The conjunction of Mars, Jupiter and a meteor storm – Teach me about science

The conjunction of Mars, Jupiter and a meteor storm – Teach me about science
The image above shows a view of the great Leonid meteor storm that occurred on November 13, 1833. Credit: Astronomy Trek.

This weekend, the sky will be accompanied by a beautiful conjunction of Mars and Jupiter and possibly a large number of meteors. The pairing is sure to happen, but a bewildering meteor shower known as Tau Herculids has astronomers so excited, it may light up the night sky of May 30-31 with an astonishing 1,000 meteors per hour!

Early morning May 29: Mars, Jupiter. Mars and Jupiter keep getting closer, and they’ll be just 0.5 degrees away today. Conditions permitting, it will be visible eastward from 4 a.m.

How and when do you see? To enjoy this event, simply look up at the sky from about an hour before sunrise in an easterly direction. We recommend watching from 5:00 AM based on your local time. It can be seen from anywhere, although you have to take into account the weather conditions: you need a clear sky, free of light pollution to enjoy it to the fullest. It is not necessary to leave at the exact moment of conjunction to see the planets and the moon light up nearby in the sky. They are seen with the naked eye, although some binoculars or telescopes improve vision.

Night from May 30 to 31: The Tau of Hercules. Most meteor showers can be expected because they occur annually. This is not the case. Earth will likely pass through a collection of debris from comet 73P/Schwassmann-Wachmann 3 or SW3, but because it is a stellar band and is dense, it is not known exactly whether it will affect the atmosphere until that happens. If it happens this year, the meteor known as Tau Herculids could light up the sky on the night of May 30-31 with a staggering amount of A thousand meteors per hour. This will be the time for it to happen because it coincides with a new moon, which means there is a dark sky and the event will be really amazing.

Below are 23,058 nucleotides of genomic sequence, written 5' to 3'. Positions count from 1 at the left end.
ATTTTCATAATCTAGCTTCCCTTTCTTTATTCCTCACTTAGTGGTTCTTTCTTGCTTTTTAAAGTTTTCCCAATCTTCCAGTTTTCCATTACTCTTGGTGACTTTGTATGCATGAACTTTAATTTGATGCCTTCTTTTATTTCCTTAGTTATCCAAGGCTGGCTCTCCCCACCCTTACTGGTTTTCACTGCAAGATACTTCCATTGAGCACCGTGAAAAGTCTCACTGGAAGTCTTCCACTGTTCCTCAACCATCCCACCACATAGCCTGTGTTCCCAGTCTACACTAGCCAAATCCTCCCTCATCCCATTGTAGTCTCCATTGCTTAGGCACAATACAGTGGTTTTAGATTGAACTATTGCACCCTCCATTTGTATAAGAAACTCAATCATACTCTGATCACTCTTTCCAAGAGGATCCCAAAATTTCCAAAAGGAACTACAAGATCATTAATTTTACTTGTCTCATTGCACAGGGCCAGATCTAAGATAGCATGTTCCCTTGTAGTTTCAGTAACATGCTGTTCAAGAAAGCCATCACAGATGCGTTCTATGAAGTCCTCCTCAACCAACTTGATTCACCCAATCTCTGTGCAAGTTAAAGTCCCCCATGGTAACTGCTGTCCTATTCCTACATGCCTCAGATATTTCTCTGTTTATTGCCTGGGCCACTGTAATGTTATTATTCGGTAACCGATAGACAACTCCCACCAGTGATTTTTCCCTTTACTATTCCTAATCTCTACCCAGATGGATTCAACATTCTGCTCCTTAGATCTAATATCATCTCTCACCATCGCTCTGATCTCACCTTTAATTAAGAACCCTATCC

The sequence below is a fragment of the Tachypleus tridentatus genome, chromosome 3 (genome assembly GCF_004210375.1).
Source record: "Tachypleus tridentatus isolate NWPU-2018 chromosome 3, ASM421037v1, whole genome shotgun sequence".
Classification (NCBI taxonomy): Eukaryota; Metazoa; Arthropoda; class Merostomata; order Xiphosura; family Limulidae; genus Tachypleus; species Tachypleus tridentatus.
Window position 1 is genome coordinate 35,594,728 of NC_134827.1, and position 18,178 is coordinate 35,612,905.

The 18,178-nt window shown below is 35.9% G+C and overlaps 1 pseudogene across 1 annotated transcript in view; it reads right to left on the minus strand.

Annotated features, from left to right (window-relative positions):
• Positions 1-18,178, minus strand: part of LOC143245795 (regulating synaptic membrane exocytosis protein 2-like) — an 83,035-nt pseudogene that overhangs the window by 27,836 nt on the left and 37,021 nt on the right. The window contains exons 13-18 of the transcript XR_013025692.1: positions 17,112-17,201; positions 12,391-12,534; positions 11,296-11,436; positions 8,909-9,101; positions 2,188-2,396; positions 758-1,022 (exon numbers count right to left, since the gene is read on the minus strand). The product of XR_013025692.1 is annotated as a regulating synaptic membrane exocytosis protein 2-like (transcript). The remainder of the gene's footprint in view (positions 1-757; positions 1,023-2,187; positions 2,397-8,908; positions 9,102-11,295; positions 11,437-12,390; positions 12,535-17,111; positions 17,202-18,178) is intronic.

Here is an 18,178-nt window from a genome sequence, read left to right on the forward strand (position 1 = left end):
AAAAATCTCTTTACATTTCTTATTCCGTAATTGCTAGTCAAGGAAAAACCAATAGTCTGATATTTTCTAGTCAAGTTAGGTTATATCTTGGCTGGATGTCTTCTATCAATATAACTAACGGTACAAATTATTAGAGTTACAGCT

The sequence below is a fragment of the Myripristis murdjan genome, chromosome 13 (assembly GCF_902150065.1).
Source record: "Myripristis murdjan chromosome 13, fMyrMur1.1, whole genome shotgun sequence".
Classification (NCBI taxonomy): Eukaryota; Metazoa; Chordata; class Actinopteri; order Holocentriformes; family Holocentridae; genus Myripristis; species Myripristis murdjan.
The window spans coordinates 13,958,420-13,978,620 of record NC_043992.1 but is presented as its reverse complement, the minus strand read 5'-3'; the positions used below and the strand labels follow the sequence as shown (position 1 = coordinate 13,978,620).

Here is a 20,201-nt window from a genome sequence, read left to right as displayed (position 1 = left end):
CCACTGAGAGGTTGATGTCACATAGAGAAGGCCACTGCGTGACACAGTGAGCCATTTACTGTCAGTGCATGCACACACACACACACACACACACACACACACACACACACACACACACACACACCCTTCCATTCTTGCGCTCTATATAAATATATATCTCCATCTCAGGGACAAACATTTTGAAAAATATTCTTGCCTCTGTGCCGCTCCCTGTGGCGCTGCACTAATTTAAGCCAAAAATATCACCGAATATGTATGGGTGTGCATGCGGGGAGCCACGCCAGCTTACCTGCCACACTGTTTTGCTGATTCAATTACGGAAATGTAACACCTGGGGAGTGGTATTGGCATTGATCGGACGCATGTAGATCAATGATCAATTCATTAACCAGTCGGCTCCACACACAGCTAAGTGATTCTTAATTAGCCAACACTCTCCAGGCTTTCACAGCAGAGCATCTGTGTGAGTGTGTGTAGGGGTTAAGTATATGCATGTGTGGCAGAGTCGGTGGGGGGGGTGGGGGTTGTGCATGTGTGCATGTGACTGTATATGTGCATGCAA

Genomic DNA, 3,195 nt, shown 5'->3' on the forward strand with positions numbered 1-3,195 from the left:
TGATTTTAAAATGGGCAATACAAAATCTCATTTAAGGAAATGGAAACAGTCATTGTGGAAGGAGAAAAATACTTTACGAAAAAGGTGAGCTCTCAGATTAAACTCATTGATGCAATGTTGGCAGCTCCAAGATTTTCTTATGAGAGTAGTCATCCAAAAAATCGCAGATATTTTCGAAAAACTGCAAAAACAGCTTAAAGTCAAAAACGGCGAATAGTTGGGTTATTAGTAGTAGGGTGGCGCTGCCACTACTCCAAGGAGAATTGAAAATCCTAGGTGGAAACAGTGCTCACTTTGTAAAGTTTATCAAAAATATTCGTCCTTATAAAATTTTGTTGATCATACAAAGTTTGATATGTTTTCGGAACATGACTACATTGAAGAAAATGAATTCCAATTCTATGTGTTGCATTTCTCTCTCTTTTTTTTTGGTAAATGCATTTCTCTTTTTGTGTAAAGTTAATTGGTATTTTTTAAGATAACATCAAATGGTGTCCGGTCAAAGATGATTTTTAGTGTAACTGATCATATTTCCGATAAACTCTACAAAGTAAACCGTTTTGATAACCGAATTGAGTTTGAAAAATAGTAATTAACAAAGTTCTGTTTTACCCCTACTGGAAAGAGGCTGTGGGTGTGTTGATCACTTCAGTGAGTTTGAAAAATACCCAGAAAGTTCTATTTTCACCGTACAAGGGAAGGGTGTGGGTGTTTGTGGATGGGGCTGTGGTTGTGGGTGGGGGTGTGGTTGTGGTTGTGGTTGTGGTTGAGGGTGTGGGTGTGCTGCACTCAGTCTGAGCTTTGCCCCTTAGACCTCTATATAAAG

Meteor storms occur occasionally, with the number of meteors per hour running into the thousands. Also, when these types of events happen, they don’t last for days, they only last for hours. For example, it is said that the Leonid meteorite becomes a meteor storm every 33 years. But Leonid meteor storms occurred in 1833, 1866, 1867, 1966, 1999, 2001 and 2002, and their activity during these years ranged from 1,000 to about 50,000 meteors per hour, According to Star Walk.

Because of this irregularity is difficult to predict. Same goes for Tau Hercules, if the calculations are correct, there will be a show this year that you only see once in a lifetime. Astronomers and hobbyists move to areas with better conditions just in case. Star Walk says there’s a 90% chance that observers will see at least 600 meteors per hour.

How do you see that (if it happened)? It is expected to peak at 1 a.m. EDT on May 31. Its radiant point is the constellation Bootes the Shepherd, if you do not know where it is, do not worry, because in the event of a meteor shower, it will be very clear that you will notice.

If you want to know more details, you can visit our previous article: The best meteor showers of the century could happen later this month. This is what you need to know

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